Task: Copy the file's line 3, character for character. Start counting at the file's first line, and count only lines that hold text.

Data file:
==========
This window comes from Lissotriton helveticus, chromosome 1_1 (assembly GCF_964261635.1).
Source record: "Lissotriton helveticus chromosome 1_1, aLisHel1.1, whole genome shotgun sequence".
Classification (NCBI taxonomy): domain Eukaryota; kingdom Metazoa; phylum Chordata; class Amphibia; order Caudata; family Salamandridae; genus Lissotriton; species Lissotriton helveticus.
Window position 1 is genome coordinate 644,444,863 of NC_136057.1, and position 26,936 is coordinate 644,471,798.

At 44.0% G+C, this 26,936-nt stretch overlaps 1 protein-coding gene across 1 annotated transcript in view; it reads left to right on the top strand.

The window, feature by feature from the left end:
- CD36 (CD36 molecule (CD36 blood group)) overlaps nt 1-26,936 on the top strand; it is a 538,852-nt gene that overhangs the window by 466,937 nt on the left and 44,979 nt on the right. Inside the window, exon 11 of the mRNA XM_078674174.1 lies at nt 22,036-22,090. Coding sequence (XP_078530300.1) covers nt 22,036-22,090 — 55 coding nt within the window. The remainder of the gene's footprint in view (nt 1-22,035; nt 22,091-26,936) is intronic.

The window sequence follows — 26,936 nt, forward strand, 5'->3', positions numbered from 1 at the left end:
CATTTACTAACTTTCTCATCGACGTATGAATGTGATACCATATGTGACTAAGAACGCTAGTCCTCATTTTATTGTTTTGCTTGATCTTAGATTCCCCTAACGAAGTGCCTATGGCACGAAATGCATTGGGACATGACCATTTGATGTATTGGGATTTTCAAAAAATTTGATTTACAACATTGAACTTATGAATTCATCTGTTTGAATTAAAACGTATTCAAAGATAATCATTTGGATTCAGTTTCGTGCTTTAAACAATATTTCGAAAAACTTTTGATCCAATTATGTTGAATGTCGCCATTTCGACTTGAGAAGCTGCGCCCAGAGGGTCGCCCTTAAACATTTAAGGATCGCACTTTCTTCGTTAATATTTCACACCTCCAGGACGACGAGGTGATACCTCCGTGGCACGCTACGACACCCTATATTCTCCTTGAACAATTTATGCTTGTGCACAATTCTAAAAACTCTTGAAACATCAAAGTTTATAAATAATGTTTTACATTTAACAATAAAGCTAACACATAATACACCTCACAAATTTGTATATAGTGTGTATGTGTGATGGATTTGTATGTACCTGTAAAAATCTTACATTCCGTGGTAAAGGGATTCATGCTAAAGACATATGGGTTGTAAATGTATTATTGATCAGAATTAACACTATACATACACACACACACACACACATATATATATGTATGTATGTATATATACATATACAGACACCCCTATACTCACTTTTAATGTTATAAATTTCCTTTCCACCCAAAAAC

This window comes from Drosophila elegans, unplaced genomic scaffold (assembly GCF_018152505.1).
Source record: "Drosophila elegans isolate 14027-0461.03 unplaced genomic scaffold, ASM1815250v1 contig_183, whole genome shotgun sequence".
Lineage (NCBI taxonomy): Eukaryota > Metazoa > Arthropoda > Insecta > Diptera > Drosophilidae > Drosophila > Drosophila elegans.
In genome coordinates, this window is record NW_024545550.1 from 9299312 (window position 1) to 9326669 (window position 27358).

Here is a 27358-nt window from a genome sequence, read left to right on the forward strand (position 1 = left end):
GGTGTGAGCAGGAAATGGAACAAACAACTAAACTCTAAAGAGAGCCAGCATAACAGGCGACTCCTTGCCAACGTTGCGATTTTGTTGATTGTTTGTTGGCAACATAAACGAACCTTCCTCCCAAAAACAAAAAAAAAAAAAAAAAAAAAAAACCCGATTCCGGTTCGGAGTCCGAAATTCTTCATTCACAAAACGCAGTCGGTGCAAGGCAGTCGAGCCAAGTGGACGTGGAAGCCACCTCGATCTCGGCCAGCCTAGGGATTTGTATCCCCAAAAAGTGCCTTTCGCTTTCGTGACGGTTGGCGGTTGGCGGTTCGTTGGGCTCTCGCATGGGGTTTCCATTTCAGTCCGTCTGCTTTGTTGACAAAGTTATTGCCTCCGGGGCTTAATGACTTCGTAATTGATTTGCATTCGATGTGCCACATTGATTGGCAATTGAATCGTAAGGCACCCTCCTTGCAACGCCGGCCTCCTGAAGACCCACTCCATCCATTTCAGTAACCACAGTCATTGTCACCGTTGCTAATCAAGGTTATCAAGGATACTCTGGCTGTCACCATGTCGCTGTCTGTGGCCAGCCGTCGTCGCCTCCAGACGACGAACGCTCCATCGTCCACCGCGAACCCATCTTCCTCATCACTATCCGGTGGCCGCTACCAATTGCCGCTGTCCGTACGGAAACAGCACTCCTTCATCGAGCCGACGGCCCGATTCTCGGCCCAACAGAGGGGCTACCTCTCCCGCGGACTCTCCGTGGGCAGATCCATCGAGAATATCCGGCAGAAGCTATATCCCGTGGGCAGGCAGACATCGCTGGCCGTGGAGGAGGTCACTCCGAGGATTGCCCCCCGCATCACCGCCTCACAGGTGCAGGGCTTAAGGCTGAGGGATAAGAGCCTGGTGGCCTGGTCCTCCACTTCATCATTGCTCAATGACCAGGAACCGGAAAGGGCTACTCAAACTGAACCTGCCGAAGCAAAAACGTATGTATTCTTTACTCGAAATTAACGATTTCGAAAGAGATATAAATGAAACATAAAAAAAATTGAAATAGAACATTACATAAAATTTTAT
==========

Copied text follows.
Classification (NCBI taxonomy): domain Eukaryota; kingdom Metazoa; phylum Chordata; class Amphibia; order Caudata; family Salamandridae; genus Lissotriton; species Lissotriton helveticus.